Despite the Trump Administration’s attempts to kill the Affordable Care Act (ACA), the Department of Justice (DOJ) and a coalition of Republican governors and state attorneys general told the Supreme Court last week that there is no need to fast track a case that challenges the constitutionality of the health care reform act.
The DOJ wrote in a filing on Friday that it would be “premature” for the Supreme Court to expedite the case and there is no “present, real-world emergency.” The Republican coalition agreed and in a separate filing said there was no emergency to justify an expedited hearing. They asked that the Supreme Court deny a Democratic coalition’s petition to expedite the case.
But the group of blue states that is defending the ACA said in a response that delaying the review would “prolong this litigation and the concomitant uncertainty over the future of the health care sector.” America's Health Insurance Plans also support a review and on Wednesday filed an amicus brief, stating that upending the ACA would have "profound consequences for our health care system and the hundreds of millions of people it serves. This Court should grant certiorari now to make clear that even if the individual mandate falls, the balance of the ACA will remain in force."
The crux of the case
The red states coalition filed the lawsuit (Texas v. United States) shortly after Congress implemented a tax overhaul in 2017 that eliminated the tax penalty that was part of the ACA’s individual mandate. The group argued that the law couldn’t stand without the individual mandate, which required most United States citizens and legal residents to obtain health insurance or pay a penalty.
So far two courts have agreed with the Republican’s argument. In December 2018 a federal district court judge in Texas ruled that the entire law was unconstitutional but allowed it to remain in effect while the decision was appealed. Last month the U.S. Court of Appeals for the Fifth Circuit also agreed that the individual mandate penalty was unconstitutional but kicked back the question of whether the rest of the law can stand to the lower court.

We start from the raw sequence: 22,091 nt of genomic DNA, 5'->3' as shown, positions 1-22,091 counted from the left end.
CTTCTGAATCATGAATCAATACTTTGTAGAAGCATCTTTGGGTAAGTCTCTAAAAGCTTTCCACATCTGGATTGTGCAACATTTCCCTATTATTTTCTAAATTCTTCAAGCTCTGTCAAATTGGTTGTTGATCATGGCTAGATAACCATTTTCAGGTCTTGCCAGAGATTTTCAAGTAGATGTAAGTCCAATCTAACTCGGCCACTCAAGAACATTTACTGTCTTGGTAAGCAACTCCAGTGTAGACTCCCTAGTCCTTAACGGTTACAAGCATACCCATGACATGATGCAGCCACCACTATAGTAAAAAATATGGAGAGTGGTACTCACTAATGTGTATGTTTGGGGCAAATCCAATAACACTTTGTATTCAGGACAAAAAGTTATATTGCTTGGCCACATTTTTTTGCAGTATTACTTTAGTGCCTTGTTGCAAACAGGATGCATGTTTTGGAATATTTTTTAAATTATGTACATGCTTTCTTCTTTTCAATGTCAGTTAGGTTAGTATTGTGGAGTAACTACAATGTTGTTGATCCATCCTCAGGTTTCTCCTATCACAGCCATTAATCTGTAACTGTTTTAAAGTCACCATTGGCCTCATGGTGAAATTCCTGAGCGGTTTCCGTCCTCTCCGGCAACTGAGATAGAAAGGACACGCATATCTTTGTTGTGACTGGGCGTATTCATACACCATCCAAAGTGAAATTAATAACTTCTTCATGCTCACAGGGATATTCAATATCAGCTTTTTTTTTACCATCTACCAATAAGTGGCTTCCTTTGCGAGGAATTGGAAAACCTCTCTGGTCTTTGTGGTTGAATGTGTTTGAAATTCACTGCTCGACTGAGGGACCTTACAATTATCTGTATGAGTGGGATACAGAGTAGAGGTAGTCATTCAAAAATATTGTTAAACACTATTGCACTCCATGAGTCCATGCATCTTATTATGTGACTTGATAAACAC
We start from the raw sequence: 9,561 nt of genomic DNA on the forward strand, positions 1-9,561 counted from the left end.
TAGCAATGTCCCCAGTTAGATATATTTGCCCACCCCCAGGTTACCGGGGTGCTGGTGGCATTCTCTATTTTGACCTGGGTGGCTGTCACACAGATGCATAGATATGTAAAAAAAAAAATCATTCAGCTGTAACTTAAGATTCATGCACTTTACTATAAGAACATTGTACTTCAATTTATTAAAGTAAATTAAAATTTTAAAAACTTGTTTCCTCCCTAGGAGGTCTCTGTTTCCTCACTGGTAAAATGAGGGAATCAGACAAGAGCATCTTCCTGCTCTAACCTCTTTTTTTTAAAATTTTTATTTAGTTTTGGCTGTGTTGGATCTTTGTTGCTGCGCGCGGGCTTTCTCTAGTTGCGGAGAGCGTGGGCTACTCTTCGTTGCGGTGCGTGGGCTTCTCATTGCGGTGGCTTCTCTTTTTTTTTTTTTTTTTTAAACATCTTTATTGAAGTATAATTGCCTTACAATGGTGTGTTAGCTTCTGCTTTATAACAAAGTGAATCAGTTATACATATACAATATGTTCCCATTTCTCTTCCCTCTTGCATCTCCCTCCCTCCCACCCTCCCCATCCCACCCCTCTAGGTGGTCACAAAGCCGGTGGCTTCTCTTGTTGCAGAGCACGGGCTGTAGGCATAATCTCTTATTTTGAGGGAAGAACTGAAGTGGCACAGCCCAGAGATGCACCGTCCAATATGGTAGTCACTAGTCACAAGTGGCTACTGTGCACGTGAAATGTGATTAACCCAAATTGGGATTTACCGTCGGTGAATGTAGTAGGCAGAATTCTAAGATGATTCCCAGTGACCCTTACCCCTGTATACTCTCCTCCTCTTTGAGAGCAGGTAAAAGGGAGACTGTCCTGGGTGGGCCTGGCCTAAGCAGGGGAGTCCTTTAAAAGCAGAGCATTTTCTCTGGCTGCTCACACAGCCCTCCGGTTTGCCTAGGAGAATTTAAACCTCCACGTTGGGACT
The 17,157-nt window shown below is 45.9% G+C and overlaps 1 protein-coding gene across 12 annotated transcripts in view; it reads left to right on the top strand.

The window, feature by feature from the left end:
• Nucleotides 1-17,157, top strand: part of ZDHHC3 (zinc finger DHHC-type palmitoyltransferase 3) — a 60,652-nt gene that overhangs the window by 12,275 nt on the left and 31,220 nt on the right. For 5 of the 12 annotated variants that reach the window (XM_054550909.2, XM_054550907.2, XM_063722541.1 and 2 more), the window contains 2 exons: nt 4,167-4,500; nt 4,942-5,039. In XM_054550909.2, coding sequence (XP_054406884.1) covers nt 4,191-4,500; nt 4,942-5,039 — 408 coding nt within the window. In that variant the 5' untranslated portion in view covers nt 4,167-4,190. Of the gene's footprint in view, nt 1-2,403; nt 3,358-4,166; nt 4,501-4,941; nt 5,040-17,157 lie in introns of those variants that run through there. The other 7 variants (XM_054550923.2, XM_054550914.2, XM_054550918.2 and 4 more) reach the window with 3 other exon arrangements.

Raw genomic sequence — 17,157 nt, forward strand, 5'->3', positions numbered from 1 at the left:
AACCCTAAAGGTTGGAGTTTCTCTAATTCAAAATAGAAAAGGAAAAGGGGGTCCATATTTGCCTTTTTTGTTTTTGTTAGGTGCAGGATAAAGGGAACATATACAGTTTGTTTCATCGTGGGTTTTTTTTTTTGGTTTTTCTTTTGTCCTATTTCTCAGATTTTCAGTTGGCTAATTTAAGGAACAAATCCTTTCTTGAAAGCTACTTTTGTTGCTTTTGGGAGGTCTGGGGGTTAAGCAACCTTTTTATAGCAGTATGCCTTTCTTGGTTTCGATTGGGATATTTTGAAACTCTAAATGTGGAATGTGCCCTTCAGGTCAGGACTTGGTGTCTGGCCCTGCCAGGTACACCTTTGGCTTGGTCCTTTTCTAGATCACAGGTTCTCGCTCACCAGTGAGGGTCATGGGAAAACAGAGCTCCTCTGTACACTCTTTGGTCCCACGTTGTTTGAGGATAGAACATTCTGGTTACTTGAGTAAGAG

At stake is not only health coverage for millions of Americans. The law contains many provisions, including protections for people with preexisting conditions, expansion of the Medicaid program, the introduction of value-based bonus payments for the Stars program for Medicare Advantage plans, and preventive health benefits for all Medicare beneficiaries.
“The Affordable Care Act has now been in place for a decade,” the Democratic coalition said in its most recent filing. “It has transformed how health care is delivered and implemented patient protections that benefit millions of Americans. Over the course of six Congresses, every effort to repeal it has failed. It is this litigation that is creating doubts about the future of the Act, and there is every reason for this Court to review the case expeditiously.”
What happens next will depend on whether the Supreme Court grants the request for expedited consideration. If the justices agree, it’s possible that they could hear the case and decide on it before the end of their court term in June 2020, notes Katie Keith in her blog for Health Affairs.
If they deny it, the case would follow the regular schedule and would likely be heard during the court’s next term with a decision by July 2021. Keith also wrote that if the high court denies the petition, the case would go back to the district court and it could take several years before the Supreme Court reconsiders the case.